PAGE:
The Canadian Olympic Committee said its athletes should avoid publicly criticizing China ahead of the 2022 winter games in Beijing, due to concerns that critics could be prosecuted under the Communist Party's national security laws, the Globe and Mail reported on Thursday.
David Shoemaker, chief executive officer of the Canadian Olympic Committee, said the committee plans to spend "a considerable amount of time" instructing its competitors on what "they might consider not commenting on, perhaps, at least until after the Games have taken place."
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"There have been dissidents in Hong Kong who have been taken away and charged for saying things that have been contrary to the Communist Party of the Chinese government's policies," Shoemaker told the paper. "So we will talk to our athletes about the implications of what they say and of the topics that they choose to speak about."
Human rights activists have called on democratic governments to boycott the games due to growing evidence of China's brutal repression of the Uighur people.
In the United States, Senate Republicans introduced legislation this week to move the Olympics to a different country, arguing that the "flagrant human rights abuses committed by the Government of the People's Republic of China are inconsistent with Olympic values."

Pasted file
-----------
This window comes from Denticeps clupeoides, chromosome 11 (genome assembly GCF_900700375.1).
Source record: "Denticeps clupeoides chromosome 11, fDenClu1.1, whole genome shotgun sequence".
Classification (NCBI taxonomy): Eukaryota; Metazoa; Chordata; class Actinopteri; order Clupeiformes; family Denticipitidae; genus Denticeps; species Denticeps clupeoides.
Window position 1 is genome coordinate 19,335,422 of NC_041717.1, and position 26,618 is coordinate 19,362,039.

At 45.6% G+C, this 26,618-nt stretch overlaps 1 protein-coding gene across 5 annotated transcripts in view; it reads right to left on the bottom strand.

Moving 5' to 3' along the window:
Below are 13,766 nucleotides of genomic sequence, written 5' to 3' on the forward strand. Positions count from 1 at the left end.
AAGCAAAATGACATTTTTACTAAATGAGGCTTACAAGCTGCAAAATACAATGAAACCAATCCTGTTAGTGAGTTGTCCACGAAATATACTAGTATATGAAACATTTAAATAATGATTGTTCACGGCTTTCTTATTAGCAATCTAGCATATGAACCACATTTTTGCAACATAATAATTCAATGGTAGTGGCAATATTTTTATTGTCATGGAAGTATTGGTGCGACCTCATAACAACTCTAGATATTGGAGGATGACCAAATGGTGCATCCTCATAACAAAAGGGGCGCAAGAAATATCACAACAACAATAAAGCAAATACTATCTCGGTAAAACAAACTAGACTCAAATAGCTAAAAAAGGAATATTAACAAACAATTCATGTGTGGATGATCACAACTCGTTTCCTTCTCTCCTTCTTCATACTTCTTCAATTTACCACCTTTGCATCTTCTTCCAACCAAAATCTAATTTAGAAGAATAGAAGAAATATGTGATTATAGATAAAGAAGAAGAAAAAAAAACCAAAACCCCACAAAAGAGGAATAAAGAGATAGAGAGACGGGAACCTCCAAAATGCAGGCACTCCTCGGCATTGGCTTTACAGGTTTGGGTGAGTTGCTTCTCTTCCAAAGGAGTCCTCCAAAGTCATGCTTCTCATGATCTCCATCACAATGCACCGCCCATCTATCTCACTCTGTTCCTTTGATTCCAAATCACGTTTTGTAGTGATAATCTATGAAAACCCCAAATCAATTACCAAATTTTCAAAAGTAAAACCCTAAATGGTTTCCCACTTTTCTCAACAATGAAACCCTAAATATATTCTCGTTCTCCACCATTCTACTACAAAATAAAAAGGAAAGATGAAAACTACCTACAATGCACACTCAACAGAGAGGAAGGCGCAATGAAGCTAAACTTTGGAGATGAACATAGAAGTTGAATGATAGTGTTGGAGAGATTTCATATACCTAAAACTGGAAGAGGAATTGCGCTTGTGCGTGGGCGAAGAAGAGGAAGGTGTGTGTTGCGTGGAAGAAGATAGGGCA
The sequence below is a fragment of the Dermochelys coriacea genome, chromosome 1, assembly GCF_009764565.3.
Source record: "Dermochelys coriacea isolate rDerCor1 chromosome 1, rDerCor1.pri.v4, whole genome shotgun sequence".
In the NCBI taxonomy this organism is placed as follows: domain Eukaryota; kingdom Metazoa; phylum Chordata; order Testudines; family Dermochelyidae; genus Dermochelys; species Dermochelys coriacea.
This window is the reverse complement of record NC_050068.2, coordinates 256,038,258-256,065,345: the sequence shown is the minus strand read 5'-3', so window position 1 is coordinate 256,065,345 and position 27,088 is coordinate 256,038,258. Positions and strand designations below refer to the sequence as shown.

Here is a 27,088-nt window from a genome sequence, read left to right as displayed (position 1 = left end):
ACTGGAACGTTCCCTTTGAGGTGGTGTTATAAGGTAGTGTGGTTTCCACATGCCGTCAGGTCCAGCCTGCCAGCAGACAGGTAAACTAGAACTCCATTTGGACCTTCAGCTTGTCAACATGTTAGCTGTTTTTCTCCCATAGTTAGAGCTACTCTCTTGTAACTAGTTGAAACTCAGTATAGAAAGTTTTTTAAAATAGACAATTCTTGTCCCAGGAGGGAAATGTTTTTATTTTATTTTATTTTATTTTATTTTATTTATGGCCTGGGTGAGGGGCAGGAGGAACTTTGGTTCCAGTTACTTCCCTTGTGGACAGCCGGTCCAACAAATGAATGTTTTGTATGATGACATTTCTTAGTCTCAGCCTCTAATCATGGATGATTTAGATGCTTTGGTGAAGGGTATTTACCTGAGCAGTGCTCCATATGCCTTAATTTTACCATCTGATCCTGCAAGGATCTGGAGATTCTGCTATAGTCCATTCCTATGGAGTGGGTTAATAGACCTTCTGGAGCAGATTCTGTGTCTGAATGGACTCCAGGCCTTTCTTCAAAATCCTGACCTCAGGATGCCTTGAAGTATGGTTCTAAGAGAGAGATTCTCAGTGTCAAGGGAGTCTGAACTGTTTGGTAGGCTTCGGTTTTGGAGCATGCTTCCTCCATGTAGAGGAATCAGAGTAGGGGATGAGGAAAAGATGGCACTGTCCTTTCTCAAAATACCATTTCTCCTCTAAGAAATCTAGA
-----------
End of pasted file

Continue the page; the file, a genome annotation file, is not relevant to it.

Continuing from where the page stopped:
A White House spokesman said Wednesday that the Biden administration has no plans to boycott the Olympics at this time.
China has carried out a systematic campaign of abuse against its Uighur minority population for years, but its actions came under renewed scrutiny this week after the BBC published a report detailing horrific first-hand accounts of abuse at government-run concentration camps. Former prisoners said they were subjected to rape, electric shock torture, starvation, and sterilization. They were also forced to memorize books of Communist Party propaganda at "reeducation" centers.
Former secretary of state Mike Pompeo designated the Chinese government's actions as "genocide" as one of his final acts in office last month. The Biden State Department is currently "reviewing" that declaration, according to Biden's nominee for United Nations envoy.